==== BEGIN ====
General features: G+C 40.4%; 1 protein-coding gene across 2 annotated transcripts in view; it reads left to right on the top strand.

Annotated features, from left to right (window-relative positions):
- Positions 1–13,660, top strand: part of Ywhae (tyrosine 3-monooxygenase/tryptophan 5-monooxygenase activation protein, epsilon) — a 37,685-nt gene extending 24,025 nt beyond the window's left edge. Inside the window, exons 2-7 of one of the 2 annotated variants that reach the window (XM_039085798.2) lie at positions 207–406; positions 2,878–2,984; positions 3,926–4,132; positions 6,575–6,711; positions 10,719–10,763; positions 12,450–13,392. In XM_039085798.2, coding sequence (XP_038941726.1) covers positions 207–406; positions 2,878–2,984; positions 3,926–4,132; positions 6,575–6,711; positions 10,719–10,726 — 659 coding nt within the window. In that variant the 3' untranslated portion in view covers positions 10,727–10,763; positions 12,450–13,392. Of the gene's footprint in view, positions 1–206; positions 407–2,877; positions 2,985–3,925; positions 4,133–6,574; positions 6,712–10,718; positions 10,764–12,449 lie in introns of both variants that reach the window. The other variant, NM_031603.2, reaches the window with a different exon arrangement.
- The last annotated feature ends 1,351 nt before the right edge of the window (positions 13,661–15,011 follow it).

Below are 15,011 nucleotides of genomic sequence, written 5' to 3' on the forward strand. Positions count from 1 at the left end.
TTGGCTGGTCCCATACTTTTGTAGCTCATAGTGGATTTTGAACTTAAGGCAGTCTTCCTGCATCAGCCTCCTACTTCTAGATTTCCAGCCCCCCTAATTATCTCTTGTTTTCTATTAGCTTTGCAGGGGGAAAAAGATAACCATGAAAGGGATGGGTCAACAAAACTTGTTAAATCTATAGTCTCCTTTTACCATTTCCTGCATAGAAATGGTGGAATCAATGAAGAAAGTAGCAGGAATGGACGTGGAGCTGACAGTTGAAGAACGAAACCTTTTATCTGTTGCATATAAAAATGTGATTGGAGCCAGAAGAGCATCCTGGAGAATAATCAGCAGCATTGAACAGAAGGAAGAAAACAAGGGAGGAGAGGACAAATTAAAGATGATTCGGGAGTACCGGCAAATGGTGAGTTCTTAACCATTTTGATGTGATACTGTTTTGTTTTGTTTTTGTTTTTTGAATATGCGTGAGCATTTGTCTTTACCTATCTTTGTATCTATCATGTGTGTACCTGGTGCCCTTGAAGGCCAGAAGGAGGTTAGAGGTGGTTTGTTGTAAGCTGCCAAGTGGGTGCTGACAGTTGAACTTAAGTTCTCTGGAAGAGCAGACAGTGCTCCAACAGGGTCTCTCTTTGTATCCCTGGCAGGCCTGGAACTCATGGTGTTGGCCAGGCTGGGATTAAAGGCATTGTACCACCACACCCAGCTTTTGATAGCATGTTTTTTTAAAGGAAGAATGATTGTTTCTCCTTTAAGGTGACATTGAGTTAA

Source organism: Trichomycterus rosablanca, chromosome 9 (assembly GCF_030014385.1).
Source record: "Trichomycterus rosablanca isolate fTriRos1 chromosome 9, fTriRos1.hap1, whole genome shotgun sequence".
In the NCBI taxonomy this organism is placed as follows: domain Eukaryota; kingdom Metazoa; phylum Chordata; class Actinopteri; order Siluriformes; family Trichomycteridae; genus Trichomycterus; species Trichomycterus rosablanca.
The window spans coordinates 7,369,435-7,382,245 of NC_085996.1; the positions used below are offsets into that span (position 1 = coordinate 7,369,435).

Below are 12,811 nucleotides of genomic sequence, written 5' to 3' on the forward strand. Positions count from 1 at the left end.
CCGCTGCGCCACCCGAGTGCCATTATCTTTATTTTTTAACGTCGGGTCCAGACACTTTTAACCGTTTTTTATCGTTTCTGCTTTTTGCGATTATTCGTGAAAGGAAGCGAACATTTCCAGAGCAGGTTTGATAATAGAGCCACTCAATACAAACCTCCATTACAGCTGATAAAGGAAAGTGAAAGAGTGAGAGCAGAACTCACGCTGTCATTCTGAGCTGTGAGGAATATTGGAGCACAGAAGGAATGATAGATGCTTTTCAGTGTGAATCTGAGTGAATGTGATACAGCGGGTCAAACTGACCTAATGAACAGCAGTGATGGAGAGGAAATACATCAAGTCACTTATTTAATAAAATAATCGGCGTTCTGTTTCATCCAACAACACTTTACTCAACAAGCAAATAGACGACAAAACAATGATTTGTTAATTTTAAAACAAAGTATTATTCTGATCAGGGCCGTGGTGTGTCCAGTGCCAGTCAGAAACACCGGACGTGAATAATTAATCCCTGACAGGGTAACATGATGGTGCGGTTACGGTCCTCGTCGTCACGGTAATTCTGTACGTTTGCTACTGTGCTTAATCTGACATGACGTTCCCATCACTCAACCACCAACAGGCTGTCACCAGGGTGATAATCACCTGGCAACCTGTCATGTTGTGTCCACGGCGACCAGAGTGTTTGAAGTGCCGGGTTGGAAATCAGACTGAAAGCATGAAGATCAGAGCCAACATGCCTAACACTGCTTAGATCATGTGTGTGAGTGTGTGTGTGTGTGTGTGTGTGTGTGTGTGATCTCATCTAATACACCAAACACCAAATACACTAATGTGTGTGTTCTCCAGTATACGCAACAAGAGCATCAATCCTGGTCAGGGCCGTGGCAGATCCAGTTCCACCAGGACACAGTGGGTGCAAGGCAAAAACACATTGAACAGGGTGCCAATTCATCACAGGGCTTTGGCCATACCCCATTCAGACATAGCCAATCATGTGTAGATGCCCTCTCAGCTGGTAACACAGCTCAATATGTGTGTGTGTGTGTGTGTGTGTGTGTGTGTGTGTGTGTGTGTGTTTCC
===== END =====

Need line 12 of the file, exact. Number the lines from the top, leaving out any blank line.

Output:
CCGCTGCGCCACCCGAGTGCCATTATCTTTATTTTTTAACGTCGGGTCCAGACACTTTTAACCGTTTTTTATCGTTTCTGCTTTTTGCGATTATTCGTGAAAGGAAGCGAACATTTCCAGAGCAGGTTTGATAATAGAGCCACTCAATACAAACCTCCATTACAGCTGATAAAGGAAAGTGAAAGAGTGAGAGCAGAACTCACGCTGTCATTCTGAGCTGTGAGGAATATTGGAGCACAGAAGGAATGATAGATGCTTTTCAGTGTGAATCTGAGTGAATGTGATACAGCGGGTCAAACTGACCTAATGAACAGCAGTGATGGAGAGGAAATACATCAAGTCACTTATTTAATAAAATAATCGGCGTTCTGTTTCATCCAACAACACTTTACTCAACAAGCAAATAGACGACAAAACAATGATTTGTTAATTTTAAAACAAAGTATTATTCTGATCAGGGCCGTGGTGTGTCCAGTGCCAGTCAGAAACACCGGACGTGAATAATTAATCCCTGACAGGGTAACATGATGGTGCGGTTACGGTCCTCGTCGTCACGGTAATTCTGTACGTTTGCTACTGTGCTTAATCTGACATGACGTTCCCATCACTCAACCACCAACAGGCTGTCACCAGGGTGATAATCACCTGGCAACCTGTCATGTTGTGTCCACGGCGACCAGAGTGTTTGAAGTGCCGGGTTGGAAATCAGACTGAAAGCATGAAGATCAGAGCCAACATGCCTAACACTGCTTAGATCATGTGTGTGAGTGTGTGTGTGTGTGTGTGTGTGTGTGTGTGATCTCATCTAATACACCAAACACCAAATACACTAATGTGTGTGTTCTCCAGTATACGCAACAAGAGCATCAATCCTGGTCAGGGCCGTGGCAGATCCAGTTCCACCAGGACACAGTGGGTGCAAGGCAAAAACACATTGAACAGGGTGCCAATTCATCACAGGGCTTTGGCCATACCCCATTCAGACATAGCCAATCATGTGTAGATGCCCTCTCAGCTGGTAACACAGCTCAATATGTGTGTGTGTGTGTGTGTGTGTGTGTGTGTGTGTGTGTGTGTGTTTCC